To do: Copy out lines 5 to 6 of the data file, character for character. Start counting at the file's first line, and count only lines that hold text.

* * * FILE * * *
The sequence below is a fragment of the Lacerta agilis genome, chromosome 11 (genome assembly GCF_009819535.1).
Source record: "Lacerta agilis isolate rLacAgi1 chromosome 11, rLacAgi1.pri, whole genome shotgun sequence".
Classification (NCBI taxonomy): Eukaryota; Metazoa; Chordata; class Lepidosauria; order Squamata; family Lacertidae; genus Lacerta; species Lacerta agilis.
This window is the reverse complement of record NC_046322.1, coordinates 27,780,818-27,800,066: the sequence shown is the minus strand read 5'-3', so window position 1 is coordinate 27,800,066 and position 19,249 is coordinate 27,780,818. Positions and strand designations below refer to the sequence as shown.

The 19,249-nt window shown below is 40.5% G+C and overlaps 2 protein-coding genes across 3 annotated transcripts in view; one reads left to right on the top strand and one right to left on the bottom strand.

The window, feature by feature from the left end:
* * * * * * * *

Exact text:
The 19,249-nt window shown below is 40.5% G+C and overlaps 2 protein-coding genes across 3 annotated transcripts in view; one reads left to right on the top strand and one right to left on the bottom strand.

The window, feature by feature from the left end: